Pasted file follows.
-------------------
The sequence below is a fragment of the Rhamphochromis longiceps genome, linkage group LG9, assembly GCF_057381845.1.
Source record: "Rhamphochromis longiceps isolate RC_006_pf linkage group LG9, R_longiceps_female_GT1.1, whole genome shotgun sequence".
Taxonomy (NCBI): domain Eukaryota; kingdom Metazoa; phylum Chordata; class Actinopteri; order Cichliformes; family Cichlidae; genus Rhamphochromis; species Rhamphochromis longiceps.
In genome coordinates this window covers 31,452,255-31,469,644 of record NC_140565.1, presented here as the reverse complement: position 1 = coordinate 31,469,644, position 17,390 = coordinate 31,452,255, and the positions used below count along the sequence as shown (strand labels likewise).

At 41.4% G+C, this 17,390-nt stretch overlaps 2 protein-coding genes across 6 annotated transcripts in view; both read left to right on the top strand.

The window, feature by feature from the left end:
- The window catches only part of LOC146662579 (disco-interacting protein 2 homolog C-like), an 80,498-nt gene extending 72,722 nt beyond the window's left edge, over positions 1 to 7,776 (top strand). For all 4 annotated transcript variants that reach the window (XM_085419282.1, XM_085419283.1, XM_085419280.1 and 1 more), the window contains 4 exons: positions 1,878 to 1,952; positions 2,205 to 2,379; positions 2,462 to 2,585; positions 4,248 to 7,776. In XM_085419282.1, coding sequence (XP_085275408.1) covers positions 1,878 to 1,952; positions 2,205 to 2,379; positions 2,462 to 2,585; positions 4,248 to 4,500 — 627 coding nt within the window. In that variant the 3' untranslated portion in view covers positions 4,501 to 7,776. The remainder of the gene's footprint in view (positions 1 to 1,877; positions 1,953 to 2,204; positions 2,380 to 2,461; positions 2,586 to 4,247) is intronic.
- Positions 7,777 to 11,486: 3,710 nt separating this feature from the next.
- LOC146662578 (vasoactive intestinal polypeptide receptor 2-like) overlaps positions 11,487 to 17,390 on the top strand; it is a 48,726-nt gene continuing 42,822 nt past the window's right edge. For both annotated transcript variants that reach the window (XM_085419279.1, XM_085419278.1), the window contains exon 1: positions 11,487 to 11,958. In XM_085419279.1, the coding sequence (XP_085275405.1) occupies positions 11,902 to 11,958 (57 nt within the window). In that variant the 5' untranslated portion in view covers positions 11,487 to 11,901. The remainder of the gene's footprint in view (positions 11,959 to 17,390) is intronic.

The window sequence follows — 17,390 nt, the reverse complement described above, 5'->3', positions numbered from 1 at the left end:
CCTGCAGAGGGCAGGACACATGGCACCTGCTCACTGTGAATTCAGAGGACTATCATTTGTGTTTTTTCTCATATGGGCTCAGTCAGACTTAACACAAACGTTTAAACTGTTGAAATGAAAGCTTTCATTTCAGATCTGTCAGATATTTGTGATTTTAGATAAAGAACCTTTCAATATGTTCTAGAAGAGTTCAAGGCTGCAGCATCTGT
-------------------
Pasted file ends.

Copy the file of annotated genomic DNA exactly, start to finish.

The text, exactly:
The sequence below is a fragment of the Rhamphochromis longiceps genome, linkage group LG9, assembly GCF_057381845.1.
Source record: "Rhamphochromis longiceps isolate RC_006_pf linkage group LG9, R_longiceps_female_GT1.1, whole genome shotgun sequence".
Taxonomy (NCBI): domain Eukaryota; kingdom Metazoa; phylum Chordata; class Actinopteri; order Cichliformes; family Cichlidae; genus Rhamphochromis; species Rhamphochromis longiceps.
In genome coordinates this window covers 31,452,255-31,469,644 of record NC_140565.1, presented here as the reverse complement: position 1 = coordinate 31,469,644, position 17,390 = coordinate 31,452,255, and the positions used below count along the sequence as shown (strand labels likewise).

At 41.4% G+C, this 17,390-nt stretch overlaps 2 protein-coding genes across 6 annotated transcripts in view; both read left to right on the top strand.

The window, feature by feature from the left end:
- The window catches only part of LOC146662579 (disco-interacting protein 2 homolog C-like), an 80,498-nt gene extending 72,722 nt beyond the window's left edge, over positions 1 to 7,776 (top strand). For all 4 annotated transcript variants that reach the window (XM_085419282.1, XM_085419283.1, XM_085419280.1 and 1 more), the window contains 4 exons: positions 1,878 to 1,952; positions 2,205 to 2,379; positions 2,462 to 2,585; positions 4,248 to 7,776. In XM_085419282.1, coding sequence (XP_085275408.1) covers positions 1,878 to 1,952; positions 2,205 to 2,379; positions 2,462 to 2,585; positions 4,248 to 4,500 — 627 coding nt within the window. In that variant the 3' untranslated portion in view covers positions 4,501 to 7,776. The remainder of the gene's footprint in view (positions 1 to 1,877; positions 1,953 to 2,204; positions 2,380 to 2,461; positions 2,586 to 4,247) is intronic.
- Positions 7,777 to 11,486: 3,710 nt separating this feature from the next.
- LOC146662578 (vasoactive intestinal polypeptide receptor 2-like) overlaps positions 11,487 to 17,390 on the top strand; it is a 48,726-nt gene continuing 42,822 nt past the window's right edge. For both annotated transcript variants that reach the window (XM_085419279.1, XM_085419278.1), the window contains exon 1: positions 11,487 to 11,958. In XM_085419279.1, the coding sequence (XP_085275405.1) occupies positions 11,902 to 11,958 (57 nt within the window). In that variant the 5' untranslated portion in view covers positions 11,487 to 11,901. The remainder of the gene's footprint in view (positions 11,959 to 17,390) is intronic.

The window sequence follows — 17,390 nt, the reverse complement described above, 5'->3', positions numbered from 1 at the left end:
CCTGCAGAGGGCAGGACACATGGCACCTGCTCACTGTGAATTCAGAGGACTATCATTTGTGTTTTTTCTCATATGGGCTCAGTCAGACTTAACACAAACGTTTAAACTGTTGAAATGAAAGCTTTCATTTCAGATCTGTCAGATATTTGTGATTTTAGATAAAGAACCTTTCAATATGTTCTAGAAGAGTTCAAGGCTGCAGCATCTGT